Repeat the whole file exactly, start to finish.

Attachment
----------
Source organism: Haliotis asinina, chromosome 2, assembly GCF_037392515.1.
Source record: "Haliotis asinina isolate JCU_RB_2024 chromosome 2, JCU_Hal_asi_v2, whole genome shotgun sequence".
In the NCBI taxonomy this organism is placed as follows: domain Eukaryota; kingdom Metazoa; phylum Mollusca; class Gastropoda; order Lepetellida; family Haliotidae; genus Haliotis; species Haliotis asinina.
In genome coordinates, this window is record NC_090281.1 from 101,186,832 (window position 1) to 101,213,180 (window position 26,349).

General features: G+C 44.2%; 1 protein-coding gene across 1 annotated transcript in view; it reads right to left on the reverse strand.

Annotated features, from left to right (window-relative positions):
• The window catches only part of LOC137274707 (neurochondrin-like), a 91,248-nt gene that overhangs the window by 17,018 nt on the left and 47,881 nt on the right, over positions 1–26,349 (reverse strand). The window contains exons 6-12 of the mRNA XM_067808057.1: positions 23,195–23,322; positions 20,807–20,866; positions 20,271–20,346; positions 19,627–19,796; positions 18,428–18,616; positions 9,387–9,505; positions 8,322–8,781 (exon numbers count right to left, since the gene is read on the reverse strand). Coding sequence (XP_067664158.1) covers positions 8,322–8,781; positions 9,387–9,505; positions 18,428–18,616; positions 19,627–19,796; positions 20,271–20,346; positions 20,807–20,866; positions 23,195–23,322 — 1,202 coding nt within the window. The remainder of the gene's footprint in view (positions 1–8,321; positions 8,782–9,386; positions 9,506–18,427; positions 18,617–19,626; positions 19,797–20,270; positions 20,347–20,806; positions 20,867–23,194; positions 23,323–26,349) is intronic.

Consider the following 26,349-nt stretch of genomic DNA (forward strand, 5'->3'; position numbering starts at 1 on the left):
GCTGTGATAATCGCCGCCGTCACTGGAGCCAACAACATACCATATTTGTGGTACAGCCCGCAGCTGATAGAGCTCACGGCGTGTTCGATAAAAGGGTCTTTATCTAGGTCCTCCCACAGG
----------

Source organism: Haliotis asinina, chromosome 2, assembly GCF_037392515.1.
Source record: "Haliotis asinina isolate JCU_RB_2024 chromosome 2, JCU_Hal_asi_v2, whole genome shotgun sequence".
In the NCBI taxonomy this organism is placed as follows: domain Eukaryota; kingdom Metazoa; phylum Mollusca; class Gastropoda; order Lepetellida; family Haliotidae; genus Haliotis; species Haliotis asinina.
In genome coordinates, this window is record NC_090281.1 from 101,186,832 (window position 1) to 101,213,180 (window position 26,349).

General features: G+C 44.2%; 1 protein-coding gene across 1 annotated transcript in view; it reads right to left on the reverse strand.

Annotated features, from left to right (window-relative positions):
• The window catches only part of LOC137274707 (neurochondrin-like), a 91,248-nt gene that overhangs the window by 17,018 nt on the left and 47,881 nt on the right, over positions 1–26,349 (reverse strand). The window contains exons 6-12 of the mRNA XM_067808057.1: positions 23,195–23,322; positions 20,807–20,866; positions 20,271–20,346; positions 19,627–19,796; positions 18,428–18,616; positions 9,387–9,505; positions 8,322–8,781 (exon numbers count right to left, since the gene is read on the reverse strand). Coding sequence (XP_067664158.1) covers positions 8,322–8,781; positions 9,387–9,505; positions 18,428–18,616; positions 19,627–19,796; positions 20,271–20,346; positions 20,807–20,866; positions 23,195–23,322 — 1,202 coding nt within the window. The remainder of the gene's footprint in view (positions 1–8,321; positions 8,782–9,386; positions 9,506–18,427; positions 18,617–19,626; positions 19,797–20,270; positions 20,347–20,806; positions 20,867–23,194; positions 23,323–26,349) is intronic.

Consider the following 26,349-nt stretch of genomic DNA (forward strand, 5'->3'; position numbering starts at 1 on the left):
GCTGTGATAATCGCCGCCGTCACTGGAGCCAACAACATACCATATTTGTGGTACAGCCCGCAGCTGATAGAGCTCACGGCGTGTTCGATAAAAGGGTCTTTATCTAGGTCCTCCCACAGG